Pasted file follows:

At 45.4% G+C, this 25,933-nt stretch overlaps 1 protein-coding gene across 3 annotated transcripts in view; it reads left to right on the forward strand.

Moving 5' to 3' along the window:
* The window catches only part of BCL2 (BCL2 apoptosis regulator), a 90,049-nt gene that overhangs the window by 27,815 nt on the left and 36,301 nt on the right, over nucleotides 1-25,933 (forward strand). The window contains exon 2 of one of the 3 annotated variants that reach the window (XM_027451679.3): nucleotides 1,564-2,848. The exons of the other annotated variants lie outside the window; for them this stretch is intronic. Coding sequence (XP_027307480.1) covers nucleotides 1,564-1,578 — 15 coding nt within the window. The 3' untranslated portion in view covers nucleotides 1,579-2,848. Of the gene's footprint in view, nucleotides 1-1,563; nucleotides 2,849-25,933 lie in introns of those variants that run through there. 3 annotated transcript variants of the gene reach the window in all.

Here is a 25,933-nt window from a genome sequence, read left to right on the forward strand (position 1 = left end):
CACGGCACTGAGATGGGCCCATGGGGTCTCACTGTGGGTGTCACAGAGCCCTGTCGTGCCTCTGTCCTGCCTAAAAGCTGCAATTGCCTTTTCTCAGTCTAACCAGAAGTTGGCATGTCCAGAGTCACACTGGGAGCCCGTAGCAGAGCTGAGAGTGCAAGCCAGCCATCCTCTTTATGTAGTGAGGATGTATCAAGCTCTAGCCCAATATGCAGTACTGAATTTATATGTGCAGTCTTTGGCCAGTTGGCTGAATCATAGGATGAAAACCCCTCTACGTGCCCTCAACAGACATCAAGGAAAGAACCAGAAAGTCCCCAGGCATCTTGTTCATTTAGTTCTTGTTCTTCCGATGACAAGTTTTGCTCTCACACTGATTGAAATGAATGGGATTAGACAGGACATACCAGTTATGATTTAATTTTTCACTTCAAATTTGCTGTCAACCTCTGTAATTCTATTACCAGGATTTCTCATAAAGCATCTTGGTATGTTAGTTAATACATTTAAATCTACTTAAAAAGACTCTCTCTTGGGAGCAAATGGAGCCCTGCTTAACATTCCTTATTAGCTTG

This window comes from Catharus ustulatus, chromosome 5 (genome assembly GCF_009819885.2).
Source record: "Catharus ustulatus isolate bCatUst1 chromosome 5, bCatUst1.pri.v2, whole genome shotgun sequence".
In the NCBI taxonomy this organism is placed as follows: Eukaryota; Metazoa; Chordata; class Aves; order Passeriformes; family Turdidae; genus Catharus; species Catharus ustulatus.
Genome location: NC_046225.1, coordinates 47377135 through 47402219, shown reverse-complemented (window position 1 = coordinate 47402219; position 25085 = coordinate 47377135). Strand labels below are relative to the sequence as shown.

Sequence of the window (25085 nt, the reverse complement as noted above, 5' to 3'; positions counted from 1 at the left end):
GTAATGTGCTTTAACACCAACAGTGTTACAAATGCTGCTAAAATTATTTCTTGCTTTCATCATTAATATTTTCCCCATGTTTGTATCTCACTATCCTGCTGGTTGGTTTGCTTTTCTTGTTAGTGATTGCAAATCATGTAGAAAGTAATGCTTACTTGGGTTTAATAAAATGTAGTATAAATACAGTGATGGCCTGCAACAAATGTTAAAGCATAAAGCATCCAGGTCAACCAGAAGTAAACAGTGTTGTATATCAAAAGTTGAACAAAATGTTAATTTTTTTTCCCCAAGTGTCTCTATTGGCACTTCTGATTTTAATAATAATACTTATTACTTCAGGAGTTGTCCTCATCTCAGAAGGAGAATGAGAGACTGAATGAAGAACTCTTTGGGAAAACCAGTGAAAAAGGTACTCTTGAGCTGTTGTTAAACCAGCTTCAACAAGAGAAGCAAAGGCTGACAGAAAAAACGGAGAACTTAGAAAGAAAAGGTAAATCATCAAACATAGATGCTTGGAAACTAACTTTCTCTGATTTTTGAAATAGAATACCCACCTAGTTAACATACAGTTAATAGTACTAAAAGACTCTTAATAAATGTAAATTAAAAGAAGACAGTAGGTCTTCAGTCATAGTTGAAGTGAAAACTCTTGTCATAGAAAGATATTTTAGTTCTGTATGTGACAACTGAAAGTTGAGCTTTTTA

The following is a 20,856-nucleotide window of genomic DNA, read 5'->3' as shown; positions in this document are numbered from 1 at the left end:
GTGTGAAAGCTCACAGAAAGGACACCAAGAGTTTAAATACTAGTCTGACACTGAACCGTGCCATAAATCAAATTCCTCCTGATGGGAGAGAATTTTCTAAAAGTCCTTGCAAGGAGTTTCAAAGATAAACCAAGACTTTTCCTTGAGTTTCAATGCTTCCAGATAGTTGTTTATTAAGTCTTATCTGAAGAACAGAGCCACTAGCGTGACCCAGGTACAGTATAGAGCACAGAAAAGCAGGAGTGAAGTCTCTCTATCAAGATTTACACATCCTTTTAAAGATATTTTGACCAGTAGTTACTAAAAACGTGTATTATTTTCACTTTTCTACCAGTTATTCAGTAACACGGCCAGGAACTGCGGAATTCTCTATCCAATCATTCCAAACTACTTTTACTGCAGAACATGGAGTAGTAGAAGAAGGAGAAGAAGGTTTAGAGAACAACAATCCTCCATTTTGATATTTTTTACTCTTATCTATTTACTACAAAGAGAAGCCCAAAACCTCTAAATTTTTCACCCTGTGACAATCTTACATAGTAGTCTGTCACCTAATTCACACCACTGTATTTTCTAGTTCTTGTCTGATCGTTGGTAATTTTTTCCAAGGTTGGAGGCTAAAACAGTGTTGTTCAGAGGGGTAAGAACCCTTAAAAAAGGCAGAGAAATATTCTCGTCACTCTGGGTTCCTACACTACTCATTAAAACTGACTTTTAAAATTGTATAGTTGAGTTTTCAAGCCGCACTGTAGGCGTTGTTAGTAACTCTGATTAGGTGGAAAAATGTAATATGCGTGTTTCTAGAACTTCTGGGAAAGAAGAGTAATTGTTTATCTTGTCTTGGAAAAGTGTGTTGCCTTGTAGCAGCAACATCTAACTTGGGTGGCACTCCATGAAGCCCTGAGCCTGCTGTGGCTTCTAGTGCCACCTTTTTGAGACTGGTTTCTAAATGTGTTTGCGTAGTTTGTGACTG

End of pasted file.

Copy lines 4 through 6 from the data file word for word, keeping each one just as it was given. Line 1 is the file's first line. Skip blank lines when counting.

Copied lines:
Here is a 25,933-nt window from a genome sequence, read left to right on the forward strand (position 1 = left end):
CACGGCACTGAGATGGGCCCATGGGGTCTCACTGTGGGTGTCACAGAGCCCTGTCGTGCCTCTGTCCTGCCTAAAAGCTGCAATTGCCTTTTCTCAGTCTAACCAGAAGTTGGCATGTCCAGAGTCACACTGGGAGCCCGTAGCAGAGCTGAGAGTGCAAGCCAGCCATCCTCTTTATGTAGTGAGGATGTATCAAGCTCTAGCCCAATATGCAGTACTGAATTTATATGTGCAGTCTTTGGCCAGTTGGCTGAATCATAGGATGAAAACCCCTCTACGTGCCCTCAACAGACATCAAGGAAAGAACCAGAAAGTCCCCAGGCATCTTGTTCATTTAGTTCTTGTTCTTCCGATGACAAGTTTTGCTCTCACACTGATTGAAATGAATGGGATTAGACAGGACATACCAGTTATGATTTAATTTTTCACTTCAAATTTGCTGTCAACCTCTGTAATTCTATTACCAGGATTTCTCATAAAGCATCTTGGTATGTTAGTTAATACATTTAAATCTACTTAAAAAGACTCTCTCTTGGGAGCAAATGGAGCCCTGCTTAACATTCCTTATTAGCTTG

This window comes from Catharus ustulatus, chromosome 5 (genome assembly GCF_009819885.2).